Then in the late 1970s, Roberts took on a role that had been already been created on another show, and for that matter, on the big screen. He was CBS's "Trapper John, M.D.," a role originated on the "M*A*S*H" TV show by Wayne Rogers and in the movie by Elliot Gould. This was the Korean war character more than 20 years later, as a doctor in a hospital.
The show was very popular, but when it came to the end of its run in the mid 1980s, Roberts faded away once again. His co-horts on "Bonanza,"--including Lorne Greene, Michael Landon and Dan Blocker--all passed away in the intervening years, so, ironically, he lived out his life as the lone original cast member alive from the Cartwright clan.
That is, until the other day, when he, too, succumbed.
Roberts evidently plied his career the way he wanted to, even though his critics still said he was a numbskull to leave "Bonanza" when it was still at the top of the TV heap.
But I guess that wasn't his thing, and you have to respect him for that.
Posted by Larry at 3:47 AM
Tuesday, January 26, 2010
Remember my post a little while back about Gary Coleman, where I said we should give this guy another chance?
Well, I guess I am about to go for different strokes ... er, change my tune.
Coleman was released from a Utah jail on Monday after being arrested over the weekend on a warrant for failing to appear in court.
There was a domestic disturbance call on Sunday, and Coleman was arrested on the warrant and booked. The warrant is related to a domestic violence charge filed against Coleman in August.
I doubt that Coleman is reading this, but if he is, I would tell him the following:
Stop all the nonsense. Get into counseling. Forget about being a superstar actor anymore, it isn't going to happen. Get over it. Move on.
Again, use Ron Howard as an example. Howard knew his days as an actor were numbered, even when he was on "Happy Days." He was a cute, talented kid who had become, well, a talented adult. He was smart. He moved behind the camera before it fell on him. Look at what he has done.
Gary, do the same. Direct. Produce. Stay in Hollywood, but not as an actor. You have so many experiences. Don't tell me you couldn't use those to your advantage behind the camera.
People laughed at Howard when he directed the Roger Corman quickie "Grand Theft Auto," but they weren't laughing anymore when it brought in millions of dollars.
You can do the same.
Please do it. Do it for yourself, not for all of your hangers-on.
Just do it. And do it now.
Posted by Larry at 4:34 AM
Monday, January 25, 2010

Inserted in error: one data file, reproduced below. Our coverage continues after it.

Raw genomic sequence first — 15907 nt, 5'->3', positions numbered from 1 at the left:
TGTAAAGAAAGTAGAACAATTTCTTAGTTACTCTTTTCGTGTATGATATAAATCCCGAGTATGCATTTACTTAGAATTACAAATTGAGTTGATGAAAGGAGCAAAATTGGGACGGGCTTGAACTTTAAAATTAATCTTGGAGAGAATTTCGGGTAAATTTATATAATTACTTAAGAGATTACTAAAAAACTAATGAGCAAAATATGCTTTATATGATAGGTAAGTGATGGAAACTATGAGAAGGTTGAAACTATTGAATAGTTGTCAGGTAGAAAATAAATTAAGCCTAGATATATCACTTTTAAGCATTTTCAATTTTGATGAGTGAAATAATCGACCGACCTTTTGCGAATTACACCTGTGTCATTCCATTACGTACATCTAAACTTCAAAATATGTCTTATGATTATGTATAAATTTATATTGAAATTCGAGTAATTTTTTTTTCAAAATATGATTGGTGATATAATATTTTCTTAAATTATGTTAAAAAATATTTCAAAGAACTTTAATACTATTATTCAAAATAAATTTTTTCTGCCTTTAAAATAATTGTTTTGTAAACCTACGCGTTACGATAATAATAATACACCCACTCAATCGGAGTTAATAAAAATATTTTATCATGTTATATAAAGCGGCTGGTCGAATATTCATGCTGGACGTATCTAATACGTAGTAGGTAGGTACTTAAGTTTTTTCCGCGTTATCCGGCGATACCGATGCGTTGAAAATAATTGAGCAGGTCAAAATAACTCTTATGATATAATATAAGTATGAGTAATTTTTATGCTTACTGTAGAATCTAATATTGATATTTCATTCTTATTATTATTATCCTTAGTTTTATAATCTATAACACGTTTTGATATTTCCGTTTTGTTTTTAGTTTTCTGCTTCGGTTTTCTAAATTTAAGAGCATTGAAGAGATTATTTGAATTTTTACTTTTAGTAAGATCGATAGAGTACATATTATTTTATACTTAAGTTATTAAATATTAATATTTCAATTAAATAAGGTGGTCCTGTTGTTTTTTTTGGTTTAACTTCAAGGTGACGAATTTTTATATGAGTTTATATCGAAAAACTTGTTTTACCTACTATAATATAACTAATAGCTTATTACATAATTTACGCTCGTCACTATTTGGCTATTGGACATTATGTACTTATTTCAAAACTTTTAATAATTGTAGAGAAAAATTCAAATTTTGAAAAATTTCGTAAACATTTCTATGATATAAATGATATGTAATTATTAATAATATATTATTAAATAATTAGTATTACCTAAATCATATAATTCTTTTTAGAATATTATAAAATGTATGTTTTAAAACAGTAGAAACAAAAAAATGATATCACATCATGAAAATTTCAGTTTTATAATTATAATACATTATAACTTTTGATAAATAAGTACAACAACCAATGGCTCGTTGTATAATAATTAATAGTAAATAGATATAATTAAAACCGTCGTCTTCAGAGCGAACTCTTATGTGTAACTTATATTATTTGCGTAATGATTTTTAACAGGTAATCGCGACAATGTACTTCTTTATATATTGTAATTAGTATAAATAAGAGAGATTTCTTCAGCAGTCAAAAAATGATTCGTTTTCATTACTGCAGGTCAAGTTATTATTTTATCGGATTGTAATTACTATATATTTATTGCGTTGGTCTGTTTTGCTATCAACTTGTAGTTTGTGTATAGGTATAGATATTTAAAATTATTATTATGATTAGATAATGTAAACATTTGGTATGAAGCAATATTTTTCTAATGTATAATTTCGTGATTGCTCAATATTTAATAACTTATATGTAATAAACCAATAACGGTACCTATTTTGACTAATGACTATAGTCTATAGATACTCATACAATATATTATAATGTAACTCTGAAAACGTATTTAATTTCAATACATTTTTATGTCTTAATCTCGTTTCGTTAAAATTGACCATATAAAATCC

Like the rest of us, President Obama has civic responsibilities that he must carry out. One of them is jury duty.
Obama was called for jury duty in Illinois, but he won't be serving.
A White House official said yesterday that the President has alerted the Bridgeview court in suburban Chicago that he won't be able to appear for a court session beginning today.
Unlike the rest of us, Obama can give this excuse, and probably did: "My reason for not serving is that I have a very busy week ahead. Not only do I have to continue to run this country even with people throwing bricks at everything I do, but I have a State of the Union speech scheduled for Wednesday, and I need time to bone up on it."
Could you just imagine if you or I gave such a reason for putting off jury duty? "My reason for not serving is that I have a very busy week ahead. Not only do I have to continue to run my household even with my family throwing bricks at everything I do, but I have a State of the Household speech scheduled for Wednesday, and I need time to bone up on it."
No, I don't think that would work.
Famous people can get out of jury duty, I guess. I mean, does Hugh Hefner serve jury duty? How about Derek Jeter?
I probably have jury duty service coming up soon. I haven't been called in a few years, and I am sure New York State knows that.
I got called about four or five years ago for District Court, which for me, is in Brooklyn, or about 50 miles away from where I live. Not only is that a ridiculous amount of miles to drive for jury duty, but at the time, jury duty and myself did not mix well. I could get out of it real quickly, by simply saying, "I have to pay child support, and my company will only pay me for three days on jury duty." No lies, no muss, no fuss--I got off then, and I got off numerous times because of this fact.
Now, I don't pay child support anymore, as my daughter is over 21 years old.
Well, I can't use that excuse anymore. It was the only positive thing that I, personally, received from paying child support for 19 years or so.
I know I will be called, and I know my reasons for not serving will be legitimate--to me, at least. But I guess that I am out of excuses. I will have to serve, take my lumps at work, and try to get it over with as quickly as possible.
Hopefully, it won't be a prolonged case. Something quick.
OK, I am ready, willing and able to serve.
Let's get it over with!